Begonia Richardsiana forms a bulbous trunk in a short time, is easy to grow and makes an attractive miniature-like tree. Its leaves are delicate and pointed with white flowers appearing from spring through fall.
Another plus for Richardsiana is its ability to thrive under dry conditions. I was in our propagation range the other day and caught up with Laurie, our Begonia grower. We propagate Begonia Richardsiana two ways at Logee’s. The first method is by cutting and the second method is by seed.
Here is how we do leaf cutting propagation. Although this way is quicker for the begonia to take root, it takes longer to form the nice bulbous trunk.
Sheering the present crop has two purposes. First, we harvest cuttings for the next crop. Second, the crop underneath becomes a much healthier, fuller multi-branched specimen.
Choosing a cutting with more than one leaf nodes gives the cutting a greater chance for successful propagation.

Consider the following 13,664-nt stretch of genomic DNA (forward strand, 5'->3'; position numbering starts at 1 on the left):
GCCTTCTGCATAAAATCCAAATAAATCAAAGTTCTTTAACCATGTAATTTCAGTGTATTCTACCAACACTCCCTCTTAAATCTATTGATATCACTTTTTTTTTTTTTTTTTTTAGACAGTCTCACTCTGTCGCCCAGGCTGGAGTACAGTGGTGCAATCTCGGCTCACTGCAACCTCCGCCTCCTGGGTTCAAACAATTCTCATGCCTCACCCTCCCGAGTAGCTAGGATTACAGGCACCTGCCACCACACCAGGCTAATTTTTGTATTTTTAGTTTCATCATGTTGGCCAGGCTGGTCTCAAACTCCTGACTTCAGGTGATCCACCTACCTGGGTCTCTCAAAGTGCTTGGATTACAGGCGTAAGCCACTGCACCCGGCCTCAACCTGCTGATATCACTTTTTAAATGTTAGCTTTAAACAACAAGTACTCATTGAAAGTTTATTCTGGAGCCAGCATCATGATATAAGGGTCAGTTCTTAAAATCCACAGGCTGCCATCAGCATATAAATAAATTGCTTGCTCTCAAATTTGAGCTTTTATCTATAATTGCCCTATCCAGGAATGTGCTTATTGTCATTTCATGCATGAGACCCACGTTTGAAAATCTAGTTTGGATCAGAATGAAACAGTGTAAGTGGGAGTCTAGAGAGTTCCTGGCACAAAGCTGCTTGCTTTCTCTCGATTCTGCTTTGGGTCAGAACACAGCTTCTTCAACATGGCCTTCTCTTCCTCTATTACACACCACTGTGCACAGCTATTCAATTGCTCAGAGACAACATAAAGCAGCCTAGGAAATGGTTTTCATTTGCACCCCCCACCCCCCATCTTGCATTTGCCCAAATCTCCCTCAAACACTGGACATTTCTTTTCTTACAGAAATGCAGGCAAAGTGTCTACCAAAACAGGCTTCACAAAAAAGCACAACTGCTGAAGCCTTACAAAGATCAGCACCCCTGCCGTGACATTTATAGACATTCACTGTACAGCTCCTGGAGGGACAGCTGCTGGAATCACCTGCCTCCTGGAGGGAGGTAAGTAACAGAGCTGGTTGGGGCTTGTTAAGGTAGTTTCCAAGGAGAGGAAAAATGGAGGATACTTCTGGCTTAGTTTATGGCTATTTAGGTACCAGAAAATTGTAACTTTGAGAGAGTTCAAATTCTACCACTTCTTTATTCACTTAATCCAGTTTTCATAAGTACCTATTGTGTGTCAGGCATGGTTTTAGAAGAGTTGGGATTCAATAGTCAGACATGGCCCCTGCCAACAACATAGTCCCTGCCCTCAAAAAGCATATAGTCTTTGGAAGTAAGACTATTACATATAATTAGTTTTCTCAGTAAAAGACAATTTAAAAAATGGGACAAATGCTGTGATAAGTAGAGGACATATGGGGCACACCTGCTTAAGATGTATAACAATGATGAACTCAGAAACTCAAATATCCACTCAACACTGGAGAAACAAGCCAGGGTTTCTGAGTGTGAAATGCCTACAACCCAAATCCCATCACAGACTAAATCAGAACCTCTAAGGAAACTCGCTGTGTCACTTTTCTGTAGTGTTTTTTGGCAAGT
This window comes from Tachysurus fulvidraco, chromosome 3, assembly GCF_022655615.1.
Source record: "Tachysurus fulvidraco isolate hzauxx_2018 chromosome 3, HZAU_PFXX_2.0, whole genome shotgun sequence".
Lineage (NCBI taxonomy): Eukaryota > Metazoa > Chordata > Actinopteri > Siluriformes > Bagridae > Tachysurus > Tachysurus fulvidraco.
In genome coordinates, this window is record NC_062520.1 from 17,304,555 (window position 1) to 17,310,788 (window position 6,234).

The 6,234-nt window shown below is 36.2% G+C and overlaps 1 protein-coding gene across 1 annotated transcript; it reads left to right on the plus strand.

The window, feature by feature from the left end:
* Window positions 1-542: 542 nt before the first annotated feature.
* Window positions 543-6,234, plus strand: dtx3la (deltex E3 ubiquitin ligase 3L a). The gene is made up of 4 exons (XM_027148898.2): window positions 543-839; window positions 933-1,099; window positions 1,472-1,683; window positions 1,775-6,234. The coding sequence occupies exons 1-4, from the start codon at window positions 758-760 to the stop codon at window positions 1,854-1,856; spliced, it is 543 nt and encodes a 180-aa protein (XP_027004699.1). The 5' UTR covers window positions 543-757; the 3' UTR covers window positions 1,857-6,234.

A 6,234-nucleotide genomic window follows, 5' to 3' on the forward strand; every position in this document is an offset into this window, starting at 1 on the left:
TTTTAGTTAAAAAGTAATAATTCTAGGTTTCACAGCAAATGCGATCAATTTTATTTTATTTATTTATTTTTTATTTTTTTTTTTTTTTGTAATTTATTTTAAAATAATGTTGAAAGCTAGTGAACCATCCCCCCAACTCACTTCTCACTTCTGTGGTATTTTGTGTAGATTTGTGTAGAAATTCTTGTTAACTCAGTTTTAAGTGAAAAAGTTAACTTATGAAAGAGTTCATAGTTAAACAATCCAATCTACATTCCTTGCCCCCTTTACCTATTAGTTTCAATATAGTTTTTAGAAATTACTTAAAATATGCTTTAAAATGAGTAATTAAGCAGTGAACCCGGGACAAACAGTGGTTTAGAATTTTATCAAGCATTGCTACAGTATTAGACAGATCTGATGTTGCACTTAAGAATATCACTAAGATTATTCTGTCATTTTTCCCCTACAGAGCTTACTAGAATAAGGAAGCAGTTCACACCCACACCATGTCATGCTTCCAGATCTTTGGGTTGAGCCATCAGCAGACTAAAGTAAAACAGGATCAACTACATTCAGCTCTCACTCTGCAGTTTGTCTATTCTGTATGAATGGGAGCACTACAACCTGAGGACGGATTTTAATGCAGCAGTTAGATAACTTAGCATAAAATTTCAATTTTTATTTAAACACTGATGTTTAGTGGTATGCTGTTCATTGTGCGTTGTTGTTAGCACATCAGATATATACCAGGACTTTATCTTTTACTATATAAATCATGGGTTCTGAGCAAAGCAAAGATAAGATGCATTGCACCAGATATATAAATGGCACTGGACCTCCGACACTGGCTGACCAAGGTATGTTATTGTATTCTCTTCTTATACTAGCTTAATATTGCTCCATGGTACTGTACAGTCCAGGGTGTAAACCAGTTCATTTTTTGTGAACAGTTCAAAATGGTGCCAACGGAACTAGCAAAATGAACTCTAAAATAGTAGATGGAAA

Stick the cutting in far enough to hold the cutting upright. The node is typically above the medium. Some varieties of plants that we propagate, the leaf node is planted below the soil or medium.
Sometimes, Twiddledee, another Begonia that we grow, shows itself in a flat of Richardsiana. Once the cuttings have roots, they get moved into a 2 1/2 inch pot.
Here is how we do propagation by seed:
The male and female flowers have to pollinate. This happens by air movement in the greenhouse. However, if you were doing this at home, you may have to brush your hand over the flowers every day to ensure pollination.
Inside the seed pod are hundreds of small seeds, much like cayenne pepper. Simply put the seeds on a creased piece of paper to gather the seeds in a channel. Then sprinkle them in a seed tray.
Each one of these are separated and put into their own bonsai pot where they will grow for nearly a year before they are sold. When they are released, they will have nicely formed bulbous trunks.
The Richardsiana begonias propagated from cuttings sold in 2 1/2 inch pots are released after 6-8 weeks. They make wonderful houseplants because they can tolerate extreme periods of dryness. However, if it is the bonsai-type look you are after, it will take 2-3 years to form a bonsai-type bulb from a cutting.
Begonia Partita is propagated the same way. The only difference is that Partita is a little more sprawling and spreading in habit and takes a little more attention for shaping.